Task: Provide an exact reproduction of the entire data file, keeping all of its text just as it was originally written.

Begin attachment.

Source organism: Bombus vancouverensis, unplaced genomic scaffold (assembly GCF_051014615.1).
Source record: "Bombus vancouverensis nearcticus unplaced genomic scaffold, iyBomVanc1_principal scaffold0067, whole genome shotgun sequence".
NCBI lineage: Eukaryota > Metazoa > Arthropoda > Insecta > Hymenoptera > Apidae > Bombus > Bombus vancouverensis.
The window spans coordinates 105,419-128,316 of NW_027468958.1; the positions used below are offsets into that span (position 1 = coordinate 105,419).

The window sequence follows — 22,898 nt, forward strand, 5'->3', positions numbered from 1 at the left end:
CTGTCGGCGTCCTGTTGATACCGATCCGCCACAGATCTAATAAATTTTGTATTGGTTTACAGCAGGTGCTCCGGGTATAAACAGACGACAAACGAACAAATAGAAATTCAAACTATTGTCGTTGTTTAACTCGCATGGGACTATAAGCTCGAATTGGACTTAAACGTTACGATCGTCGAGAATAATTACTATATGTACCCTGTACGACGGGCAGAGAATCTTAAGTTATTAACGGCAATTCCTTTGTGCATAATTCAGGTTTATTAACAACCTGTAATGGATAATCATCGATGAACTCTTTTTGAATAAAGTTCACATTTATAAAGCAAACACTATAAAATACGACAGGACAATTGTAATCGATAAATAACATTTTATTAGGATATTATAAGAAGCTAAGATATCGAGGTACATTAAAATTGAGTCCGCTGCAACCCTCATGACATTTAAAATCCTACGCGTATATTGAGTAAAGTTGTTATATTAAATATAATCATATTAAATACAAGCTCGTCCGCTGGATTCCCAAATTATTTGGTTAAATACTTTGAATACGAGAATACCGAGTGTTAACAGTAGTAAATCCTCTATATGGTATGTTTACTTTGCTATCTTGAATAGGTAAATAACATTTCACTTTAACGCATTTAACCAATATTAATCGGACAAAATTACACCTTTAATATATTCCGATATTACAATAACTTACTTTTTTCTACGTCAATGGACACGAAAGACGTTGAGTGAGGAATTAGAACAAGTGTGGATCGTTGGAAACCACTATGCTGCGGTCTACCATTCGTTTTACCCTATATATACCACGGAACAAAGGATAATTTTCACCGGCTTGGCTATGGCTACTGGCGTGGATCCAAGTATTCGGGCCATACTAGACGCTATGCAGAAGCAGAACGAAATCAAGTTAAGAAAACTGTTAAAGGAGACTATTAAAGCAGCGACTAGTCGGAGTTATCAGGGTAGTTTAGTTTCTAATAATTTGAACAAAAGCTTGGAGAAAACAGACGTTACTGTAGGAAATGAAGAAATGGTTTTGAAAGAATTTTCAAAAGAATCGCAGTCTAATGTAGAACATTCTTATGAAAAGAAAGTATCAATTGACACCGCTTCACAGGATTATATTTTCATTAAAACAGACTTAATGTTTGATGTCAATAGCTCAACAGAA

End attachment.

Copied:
Source organism: Bombus vancouverensis, unplaced genomic scaffold (assembly GCF_051014615.1).
Source record: "Bombus vancouverensis nearcticus unplaced genomic scaffold, iyBomVanc1_principal scaffold0067, whole genome shotgun sequence".
NCBI lineage: Eukaryota > Metazoa > Arthropoda > Insecta > Hymenoptera > Apidae > Bombus > Bombus vancouverensis.
The window spans coordinates 105,419-128,316 of NW_027468958.1; the positions used below are offsets into that span (position 1 = coordinate 105,419).

The window sequence follows — 22,898 nt, forward strand, 5'->3', positions numbered from 1 at the left end:
CTGTCGGCGTCCTGTTGATACCGATCCGCCACAGATCTAATAAATTTTGTATTGGTTTACAGCAGGTGCTCCGGGTATAAACAGACGACAAACGAACAAATAGAAATTCAAACTATTGTCGTTGTTTAACTCGCATGGGACTATAAGCTCGAATTGGACTTAAACGTTACGATCGTCGAGAATAATTACTATATGTACCCTGTACGACGGGCAGAGAATCTTAAGTTATTAACGGCAATTCCTTTGTGCATAATTCAGGTTTATTAACAACCTGTAATGGATAATCATCGATGAACTCTTTTTGAATAAAGTTCACATTTATAAAGCAAACACTATAAAATACGACAGGACAATTGTAATCGATAAATAACATTTTATTAGGATATTATAAGAAGCTAAGATATCGAGGTACATTAAAATTGAGTCCGCTGCAACCCTCATGACATTTAAAATCCTACGCGTATATTGAGTAAAGTTGTTATATTAAATATAATCATATTAAATACAAGCTCGTCCGCTGGATTCCCAAATTATTTGGTTAAATACTTTGAATACGAGAATACCGAGTGTTAACAGTAGTAAATCCTCTATATGGTATGTTTACTTTGCTATCTTGAATAGGTAAATAACATTTCACTTTAACGCATTTAACCAATATTAATCGGACAAAATTACACCTTTAATATATTCCGATATTACAATAACTTACTTTTTTCTACGTCAATGGACACGAAAGACGTTGAGTGAGGAATTAGAACAAGTGTGGATCGTTGGAAACCACTATGCTGCGGTCTACCATTCGTTTTACCCTATATATACCACGGAACAAAGGATAATTTTCACCGGCTTGGCTATGGCTACTGGCGTGGATCCAAGTATTCGGGCCATACTAGACGCTATGCAGAAGCAGAACGAAATCAAGTTAAGAAAACTGTTAAAGGAGACTATTAAAGCAGCGACTAGTCGGAGTTATCAGGGTAGTTTAGTTTCTAATAATTTGAACAAAAGCTTGGAGAAAACAGACGTTACTGTAGGAAATGAAGAAATGGTTTTGAAAGAATTTTCAAAAGAATCGCAGTCTAATGTAGAACATTCTTATGAAAAGAAAGTATCAATTGACACCGCTTCACAGGATTATATTTTCATTAAAACAGACTTAATGTTTGATGTCAATAGCTCAACAGAA